For conservatives, by contrast, the Overton Window has always been about strategy. Though Overton himself never committed his most influential idea to paper, his Mackinac Center colleague Joe Lehman continued his work after Overton’s death in 2003 at age 43. Lehman not only coined the term “Overton Window,” he weaponized it, setting up training sessions on the concept for other right-leaning think tankers. The term filtered into the conservative blogosphere in 2006, when Josh Trevino enthused about the window as a tool for the right. “Step by step, ideas that were once radical or unthinkable—homeschooling, tuition tax credits, and vouchers—have moved into normal public discourse,” Trevino declared. “The conscious decision to shift the Overton Window is yielding its results.”

The concept did not reach a wider audience, however, until Glenn Beck cast Overton’s ideas as the bogeyman in his 2010 best-seller, The Overton Window. The villain of Beck’s tale is Arthur Gardner, an aging PR guru who plots to use the Overton Window to foist his own objectives (“criminalize dissent,” “reinforce dependence and collectivism”) on an unsuspecting and gullible public. In his afterword, Beck urges readers to watch out for manipulation in their own lives and to set their own priorities.

While Beck shared Overton’s libertarian ideology, he was wary of the window as a strategy for change, imagining a totalitarian left that could hijack it. Its elitist overtones also stuck in his craw: An early champion of the Tea Party, Beck preferred to extol the power of the American people, whereas Overton largely sought to influence policy-making from the top down by “educating lawmakers and the public.” At one point in his novel, Beck takes a veiled swipe at the somewhat otherworldly Mackinac Center, which was founded on an island in Lake Huron: Arthur Gardner’s son boasts that his father “stole the concept” of the Overton Window “from a think tank in the Midwest.”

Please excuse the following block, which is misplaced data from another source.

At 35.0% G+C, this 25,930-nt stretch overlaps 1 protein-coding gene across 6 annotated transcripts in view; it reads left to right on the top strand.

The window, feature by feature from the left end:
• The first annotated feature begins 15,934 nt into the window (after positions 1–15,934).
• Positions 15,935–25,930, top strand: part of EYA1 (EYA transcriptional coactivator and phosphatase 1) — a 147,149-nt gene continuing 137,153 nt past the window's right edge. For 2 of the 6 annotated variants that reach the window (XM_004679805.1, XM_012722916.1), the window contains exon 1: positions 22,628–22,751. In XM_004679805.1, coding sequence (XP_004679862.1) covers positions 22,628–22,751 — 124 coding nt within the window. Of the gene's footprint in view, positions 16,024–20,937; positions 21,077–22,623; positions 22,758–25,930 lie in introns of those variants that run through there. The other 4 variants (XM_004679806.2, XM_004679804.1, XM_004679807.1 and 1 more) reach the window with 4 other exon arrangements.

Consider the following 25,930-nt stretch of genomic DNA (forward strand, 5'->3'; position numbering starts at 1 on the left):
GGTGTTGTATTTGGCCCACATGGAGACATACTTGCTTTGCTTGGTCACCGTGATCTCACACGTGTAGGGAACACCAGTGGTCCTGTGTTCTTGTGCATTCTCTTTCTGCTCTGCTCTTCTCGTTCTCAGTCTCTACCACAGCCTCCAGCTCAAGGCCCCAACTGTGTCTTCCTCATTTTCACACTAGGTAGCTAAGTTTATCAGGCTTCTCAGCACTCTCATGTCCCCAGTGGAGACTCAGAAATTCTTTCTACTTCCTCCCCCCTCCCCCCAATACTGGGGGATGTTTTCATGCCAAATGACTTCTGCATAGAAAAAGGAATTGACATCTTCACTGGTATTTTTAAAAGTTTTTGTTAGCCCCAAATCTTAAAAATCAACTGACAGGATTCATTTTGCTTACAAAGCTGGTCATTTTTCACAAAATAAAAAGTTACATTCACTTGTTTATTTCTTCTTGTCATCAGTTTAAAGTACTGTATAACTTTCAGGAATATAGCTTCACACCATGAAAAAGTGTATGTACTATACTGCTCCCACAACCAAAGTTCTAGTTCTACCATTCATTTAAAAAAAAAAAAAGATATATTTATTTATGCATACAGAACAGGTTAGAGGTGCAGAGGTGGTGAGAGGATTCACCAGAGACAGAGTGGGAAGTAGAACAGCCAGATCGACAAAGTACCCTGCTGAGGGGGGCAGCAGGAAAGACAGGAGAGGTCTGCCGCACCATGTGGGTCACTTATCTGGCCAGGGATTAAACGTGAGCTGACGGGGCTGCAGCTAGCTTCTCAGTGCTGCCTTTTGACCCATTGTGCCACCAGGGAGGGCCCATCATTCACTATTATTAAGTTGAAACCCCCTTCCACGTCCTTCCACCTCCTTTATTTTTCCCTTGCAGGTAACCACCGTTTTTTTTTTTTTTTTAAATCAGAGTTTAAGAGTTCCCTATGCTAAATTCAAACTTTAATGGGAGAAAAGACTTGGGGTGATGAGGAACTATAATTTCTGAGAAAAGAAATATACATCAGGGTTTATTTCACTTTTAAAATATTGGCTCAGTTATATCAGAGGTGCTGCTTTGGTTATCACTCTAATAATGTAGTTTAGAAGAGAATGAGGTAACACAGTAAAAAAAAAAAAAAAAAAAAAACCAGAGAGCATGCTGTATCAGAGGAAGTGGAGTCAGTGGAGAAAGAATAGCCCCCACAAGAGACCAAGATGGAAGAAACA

Beck’s novel met with disapproval from libertarian policy wonks. “Joe Overton deserved better,” one critic mourned in Liberty magazine. But it helped to create the popular impression of the Overton Window not as a strategy to advance principled political beliefs, but as a conspiratorial plot. “We put a false extreme at both ends,” one of the characters reveals, “to make the choices in the middle look moderate by comparison.” Thanks to the novel’s success—it debuted at the top of The New York Times best-seller list and sold 329,000 copies in its first six months—this view has stuck. Where we once talked about shifts in public opinion, we now talk about the Overton Window moving, implying an unfair tampering with the consensus.

This is perhaps the Overton Window’s biggest drawback as a theory of change: It tells us more about the handful of activists who supposedly move the window than the voters whose opinions actually change. While Trump has certainly lowered the standard of debate on the right, he didn’t have to move the consensus rightward; he played to a bloc of voters who already found his proposals desirable. Sanders, too, connected with bottom-up movements such as the Fight for $15 and Occupy Wall Street. To chalk up their successes to shock tactics is to ignore the long-simmering populism that swept both right and left in the presidential primaries. It is impossible to understand what drives these movements without engaging with the economic and cultural circumstances that underpin them.

The more divided we become, the harder it is to locate the Overton Window, let alone move it. There is now a window of policies that are acceptable to the Republican base, and another for Democrats, but on the national level, there is no window. Instead of a consensus edging one way or another, we have a choice between two poles. The Overton Window is ultimately a name for what we have lost, not an indication of where we are headed. Its popularity today represents a powerful nostalgia for the center. It doesn’t help us overcome fragmentation or rebuild a consensus. Its attractiveness lies in its reassurance that a middle ground once existed.